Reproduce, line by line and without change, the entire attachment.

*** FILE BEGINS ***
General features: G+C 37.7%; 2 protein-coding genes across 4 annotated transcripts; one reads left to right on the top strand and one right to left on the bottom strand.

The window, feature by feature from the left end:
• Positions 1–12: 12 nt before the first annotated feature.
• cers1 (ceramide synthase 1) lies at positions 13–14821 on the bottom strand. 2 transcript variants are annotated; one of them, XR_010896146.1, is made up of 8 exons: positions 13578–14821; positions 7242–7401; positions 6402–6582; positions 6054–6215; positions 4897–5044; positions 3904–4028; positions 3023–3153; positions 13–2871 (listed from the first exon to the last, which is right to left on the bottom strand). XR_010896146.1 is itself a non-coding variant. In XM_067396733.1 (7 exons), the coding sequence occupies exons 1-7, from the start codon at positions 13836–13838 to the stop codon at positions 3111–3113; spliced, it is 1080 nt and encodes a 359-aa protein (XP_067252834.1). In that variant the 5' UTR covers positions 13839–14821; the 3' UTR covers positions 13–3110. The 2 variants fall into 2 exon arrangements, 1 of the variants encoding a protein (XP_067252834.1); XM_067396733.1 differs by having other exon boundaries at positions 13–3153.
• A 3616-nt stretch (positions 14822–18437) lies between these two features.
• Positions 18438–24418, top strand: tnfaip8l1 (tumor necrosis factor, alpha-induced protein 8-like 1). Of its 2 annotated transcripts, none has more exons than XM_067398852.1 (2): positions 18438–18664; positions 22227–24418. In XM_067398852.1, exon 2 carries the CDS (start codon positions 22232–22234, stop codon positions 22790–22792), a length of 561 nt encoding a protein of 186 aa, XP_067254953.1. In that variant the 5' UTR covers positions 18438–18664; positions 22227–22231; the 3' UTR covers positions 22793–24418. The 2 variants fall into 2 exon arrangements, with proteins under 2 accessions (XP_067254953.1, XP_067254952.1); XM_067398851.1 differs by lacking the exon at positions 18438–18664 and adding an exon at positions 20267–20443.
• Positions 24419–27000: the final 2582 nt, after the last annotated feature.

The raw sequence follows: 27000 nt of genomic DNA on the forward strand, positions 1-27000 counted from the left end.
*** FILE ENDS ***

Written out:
General features: G+C 37.7%; 2 protein-coding genes across 4 annotated transcripts; one reads left to right on the top strand and one right to left on the bottom strand.

The window, feature by feature from the left end:
• Positions 1–12: 12 nt before the first annotated feature.
• cers1 (ceramide synthase 1) lies at positions 13–14821 on the bottom strand. 2 transcript variants are annotated; one of them, XR_010896146.1, is made up of 8 exons: positions 13578–14821; positions 7242–7401; positions 6402–6582; positions 6054–6215; positions 4897–5044; positions 3904–4028; positions 3023–3153; positions 13–2871 (listed from the first exon to the last, which is right to left on the bottom strand). XR_010896146.1 is itself a non-coding variant. In XM_067396733.1 (7 exons), the coding sequence occupies exons 1-7, from the start codon at positions 13836–13838 to the stop codon at positions 3111–3113; spliced, it is 1080 nt and encodes a 359-aa protein (XP_067252834.1). In that variant the 5' UTR covers positions 13839–14821; the 3' UTR covers positions 13–3110. The 2 variants fall into 2 exon arrangements, 1 of the variants encoding a protein (XP_067252834.1); XM_067396733.1 differs by having other exon boundaries at positions 13–3153.
• A 3616-nt stretch (positions 14822–18437) lies between these two features.
• Positions 18438–24418, top strand: tnfaip8l1 (tumor necrosis factor, alpha-induced protein 8-like 1). Of its 2 annotated transcripts, none has more exons than XM_067398852.1 (2): positions 18438–18664; positions 22227–24418. In XM_067398852.1, exon 2 carries the CDS (start codon positions 22232–22234, stop codon positions 22790–22792), a length of 561 nt encoding a protein of 186 aa, XP_067254953.1. In that variant the 5' UTR covers positions 18438–18664; positions 22227–22231; the 3' UTR covers positions 22793–24418. The 2 variants fall into 2 exon arrangements, with proteins under 2 accessions (XP_067254953.1, XP_067254952.1); XM_067398851.1 differs by lacking the exon at positions 18438–18664 and adding an exon at positions 20267–20443.
• Positions 24419–27000: the final 2582 nt, after the last annotated feature.

The raw sequence follows: 27000 nt of genomic DNA on the forward strand, positions 1-27000 counted from the left end.